Rethinking Workforce Training: Using Advanced Technology to Meet Today’s Workforce Needs

The digital age has created a generation that's grown up in a world where technology is ubiquitous.


There's an uphill battle in the manufacturing world. As an older labor force retires, careers full of knowledge walk out the door. Recent pandemic workplace challenges have only accelerated retirement. Today, we face a challenge to effectively train the next era of productive workers.

This is not your grandfather's workplace. The digital age has created a generation that's grown up in a world where technology is ubiquitous. Digital natives have a distinct set of characteristics and preferences when it comes to learning.

They tend to be visual learners, preferring to process information through images and videos rather than text-based media. As a result, traditional training methods such as reading manuals and attending classroom sessions are not so effective in engaging these workers. 

Digital natives tend to have a lower tolerance for slow-paced or outdated training methods, which can lead to a lack of retention. While video is often used as an alternative to manuals and classrooms, it is not always the most efficient or effective solution, as it can be challenging to fast-forward and rewind through the content or manipulate the sizing to find meaningful or specific moments.

While one-on-one live training is an excellent idea, finding experienced workers to provide training is difficult, and takes crew away from the day-to-day tasks that power the business. 

Help Wanted: Better Training 

When new employees must rely on traditional training methods, there's a risk that they won't retain essential knowledge. Couple that with the increasing complexity and precision required on the floor and in the field. Manufacturing needs novel strategies to train and retain younger workers who have different expectations for tools and training.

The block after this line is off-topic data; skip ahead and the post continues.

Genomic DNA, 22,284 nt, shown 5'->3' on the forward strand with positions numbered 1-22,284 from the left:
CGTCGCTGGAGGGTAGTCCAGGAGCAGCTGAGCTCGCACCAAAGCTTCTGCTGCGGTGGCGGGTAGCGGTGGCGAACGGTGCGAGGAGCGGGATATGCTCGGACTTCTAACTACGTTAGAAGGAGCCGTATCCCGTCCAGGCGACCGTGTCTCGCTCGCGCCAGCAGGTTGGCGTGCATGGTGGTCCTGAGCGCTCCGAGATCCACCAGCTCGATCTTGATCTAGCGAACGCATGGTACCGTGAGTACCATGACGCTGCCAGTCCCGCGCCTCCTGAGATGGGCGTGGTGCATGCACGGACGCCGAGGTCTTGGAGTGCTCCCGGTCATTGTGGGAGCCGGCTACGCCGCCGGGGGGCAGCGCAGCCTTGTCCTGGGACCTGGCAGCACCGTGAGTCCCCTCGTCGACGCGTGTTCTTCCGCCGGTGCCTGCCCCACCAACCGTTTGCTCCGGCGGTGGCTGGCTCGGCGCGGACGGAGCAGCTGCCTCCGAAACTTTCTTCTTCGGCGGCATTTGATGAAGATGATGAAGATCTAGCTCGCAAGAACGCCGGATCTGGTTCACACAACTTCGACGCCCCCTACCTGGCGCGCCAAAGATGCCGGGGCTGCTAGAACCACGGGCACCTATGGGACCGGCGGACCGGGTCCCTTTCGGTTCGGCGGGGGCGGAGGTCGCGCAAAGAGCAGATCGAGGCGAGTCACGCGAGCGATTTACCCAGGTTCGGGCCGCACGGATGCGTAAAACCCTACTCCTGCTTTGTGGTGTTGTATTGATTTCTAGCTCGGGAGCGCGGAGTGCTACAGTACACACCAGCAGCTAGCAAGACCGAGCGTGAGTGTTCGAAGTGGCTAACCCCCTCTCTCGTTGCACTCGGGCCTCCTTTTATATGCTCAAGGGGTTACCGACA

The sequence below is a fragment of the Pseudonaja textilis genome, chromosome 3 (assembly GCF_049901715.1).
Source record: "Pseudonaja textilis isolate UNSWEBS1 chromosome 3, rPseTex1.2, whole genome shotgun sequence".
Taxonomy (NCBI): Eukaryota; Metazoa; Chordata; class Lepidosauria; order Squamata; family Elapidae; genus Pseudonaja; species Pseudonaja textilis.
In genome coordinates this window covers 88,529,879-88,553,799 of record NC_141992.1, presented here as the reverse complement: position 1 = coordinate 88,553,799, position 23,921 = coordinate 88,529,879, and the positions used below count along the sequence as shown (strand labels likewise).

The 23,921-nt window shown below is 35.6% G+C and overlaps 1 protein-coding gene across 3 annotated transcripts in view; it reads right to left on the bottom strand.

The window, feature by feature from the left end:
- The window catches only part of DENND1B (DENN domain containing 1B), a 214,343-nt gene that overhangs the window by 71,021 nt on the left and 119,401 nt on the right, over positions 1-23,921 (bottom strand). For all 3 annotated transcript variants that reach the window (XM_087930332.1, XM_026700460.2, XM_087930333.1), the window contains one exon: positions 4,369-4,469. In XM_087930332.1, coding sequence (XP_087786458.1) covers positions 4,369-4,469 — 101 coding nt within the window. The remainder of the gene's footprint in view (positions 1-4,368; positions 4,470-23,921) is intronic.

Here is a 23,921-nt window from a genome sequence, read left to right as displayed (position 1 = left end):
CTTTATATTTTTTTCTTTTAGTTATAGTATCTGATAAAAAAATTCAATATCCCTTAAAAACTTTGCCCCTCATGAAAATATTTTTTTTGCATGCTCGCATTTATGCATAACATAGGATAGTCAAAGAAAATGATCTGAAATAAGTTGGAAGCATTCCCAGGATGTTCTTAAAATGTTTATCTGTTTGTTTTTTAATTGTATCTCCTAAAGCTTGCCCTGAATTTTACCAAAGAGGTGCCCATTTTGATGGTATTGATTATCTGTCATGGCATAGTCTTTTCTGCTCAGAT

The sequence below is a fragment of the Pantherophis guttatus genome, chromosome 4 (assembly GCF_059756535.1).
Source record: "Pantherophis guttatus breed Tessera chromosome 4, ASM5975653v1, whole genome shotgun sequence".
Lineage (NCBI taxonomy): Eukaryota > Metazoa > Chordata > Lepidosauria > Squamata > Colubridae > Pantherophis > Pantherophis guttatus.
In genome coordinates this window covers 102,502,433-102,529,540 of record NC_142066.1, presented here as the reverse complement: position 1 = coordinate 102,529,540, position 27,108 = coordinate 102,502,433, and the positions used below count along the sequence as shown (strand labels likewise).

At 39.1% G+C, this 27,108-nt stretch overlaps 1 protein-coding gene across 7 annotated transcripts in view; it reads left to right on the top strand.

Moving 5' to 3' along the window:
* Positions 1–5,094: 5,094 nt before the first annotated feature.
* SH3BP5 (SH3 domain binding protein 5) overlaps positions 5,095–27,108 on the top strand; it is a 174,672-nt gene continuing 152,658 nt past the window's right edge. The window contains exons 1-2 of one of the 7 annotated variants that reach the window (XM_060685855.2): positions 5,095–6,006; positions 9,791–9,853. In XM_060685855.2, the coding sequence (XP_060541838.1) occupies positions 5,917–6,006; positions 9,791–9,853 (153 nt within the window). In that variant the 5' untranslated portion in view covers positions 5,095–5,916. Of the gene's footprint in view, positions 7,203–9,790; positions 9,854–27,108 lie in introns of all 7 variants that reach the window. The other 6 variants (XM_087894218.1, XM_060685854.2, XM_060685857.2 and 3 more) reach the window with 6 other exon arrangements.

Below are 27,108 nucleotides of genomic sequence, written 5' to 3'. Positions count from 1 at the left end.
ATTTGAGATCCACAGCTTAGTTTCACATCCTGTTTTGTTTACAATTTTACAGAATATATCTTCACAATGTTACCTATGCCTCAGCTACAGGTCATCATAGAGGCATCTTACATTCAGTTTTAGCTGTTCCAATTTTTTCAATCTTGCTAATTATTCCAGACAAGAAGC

Industries and workplaces continue to evolve. As technology advances, employees must be trained in how to operate and maintain new machinery effectively. This involves not only the acquisition of new technical knowledge but also the development of critical thinking and problem-solving skills.

Language barriers present a significant challenge to effective training. Employees may come from diverse linguistic backgrounds, making it difficult to communicate technical concepts effectively. Addressing these language barriers requires careful consideration of the most appropriate training methods to ensure that all employees can understand and apply what they have learned. 

Work With, Not Against, The Next Generation

It's important to meet people where they are these days. Visual learners will easily understand complex mechanisms if they're presented in a visual and dynamic language that's second nature to them.